For example, a crowd pleaser such as Top Gun: Maverick could be a dark horse in the best picture race due to the large number of second and third place votes it is likely to have received.
Rihanna will take to the Academy Awards stage exactly one month since her electrifying performance at the Super Bowl. She will perform Lift Me Up (from Black Panther: Wakanda Forever), which is nominated for best original song.
The most likely winner in that category, however, is Naatu Naatu (from RRR) – which will be performed at the ceremony by Rahul Sipligunj and Kaala Bhairava.
David Byrne, Son Lux and Stephanie Hsu will perform This Is A Life (from Everything Everywhere All at Once), while Diane Warren and Sofia Carson will perform Applause (from Tell It Like a Woman).
However, Lady Gaga will not perform, despite her song Hold My Hand (from Top Gun: Maverick) being the fifth nominee in the category. She is attending the ceremony though, so fans hope she might yet spring a surprise performance.
Elsewhere, Lenny Kravitz will perform during the In Memoriam segment, which pays tribute to film figures who have died over the past year.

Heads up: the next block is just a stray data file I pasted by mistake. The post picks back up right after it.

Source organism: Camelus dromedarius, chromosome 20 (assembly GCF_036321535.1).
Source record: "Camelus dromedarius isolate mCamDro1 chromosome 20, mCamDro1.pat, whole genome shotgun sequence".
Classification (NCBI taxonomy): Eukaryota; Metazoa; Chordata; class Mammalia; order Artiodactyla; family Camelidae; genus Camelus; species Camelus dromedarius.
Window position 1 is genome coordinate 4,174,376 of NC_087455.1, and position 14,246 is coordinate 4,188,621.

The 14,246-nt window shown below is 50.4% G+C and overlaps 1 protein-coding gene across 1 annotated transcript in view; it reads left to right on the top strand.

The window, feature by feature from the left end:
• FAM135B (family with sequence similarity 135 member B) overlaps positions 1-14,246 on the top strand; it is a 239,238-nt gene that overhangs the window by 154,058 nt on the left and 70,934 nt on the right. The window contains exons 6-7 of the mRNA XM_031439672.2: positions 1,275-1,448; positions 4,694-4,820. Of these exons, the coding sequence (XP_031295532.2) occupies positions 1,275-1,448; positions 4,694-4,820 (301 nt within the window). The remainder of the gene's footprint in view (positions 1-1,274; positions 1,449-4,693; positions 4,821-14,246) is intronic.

Officially, these are the Academy Awards, but they have been known affectionately as the Oscars for decades.
There are three possible sources. One is the late US columnist Sidney Skolsky, who claimed he gave the award its nickname.
Actress Bette Davis claimed that the name derived from her observation that the backside of the statuette looked like that of her husband, Harmon Oscar Nelson.
But the most popular theory is one attributed to former Academy librarian Margaret Herrick, who declared that the golden statuette looked like her uncle Oscar.
Read more Oscars coverage:
Comebacks, stunts and selfies: 8 awards season highlights
Zoe Saldana’s box office record (and 15 other Oscar facts)
Bono, Bullock and Spike Lee’s cup of tea: My 20th Oscars
Oscars 2023: The nominations in full
Saudi’s Aramco oil firm makes record $161bn profit
US accuses Iran of cruel false prisoner swap claims
Eight dead after boats capsize near San Diego
Istanbul residents fear a quake may bury them alive
The Serbian who inspired the Capitol rioters
Rage at Greek elite over young victims of rail tragedy
‘I went into debt, trying to buy a miracle’
The orchestra started by peace in Northern Ireland
The Indian song primed for Oscar history
Sworn virgins: Women who take vow of chastity and live as men
How a tummy-tuck kidnap ended in cartel confusion. Video
How a tummy-tuck kidnap ended in cartel confusion
Has Putin’s assault on Ukraine’s power grid failed?
The effect of TikTok’s beauty filters
The 1991 video game phenomenon
The return of the US’ lost language
© 2023 BBC. The BBC is not responsible for the content of external sites. Read about our approach to external linking.

Leave a Reply

Your email address will not be published. Required fields are marked *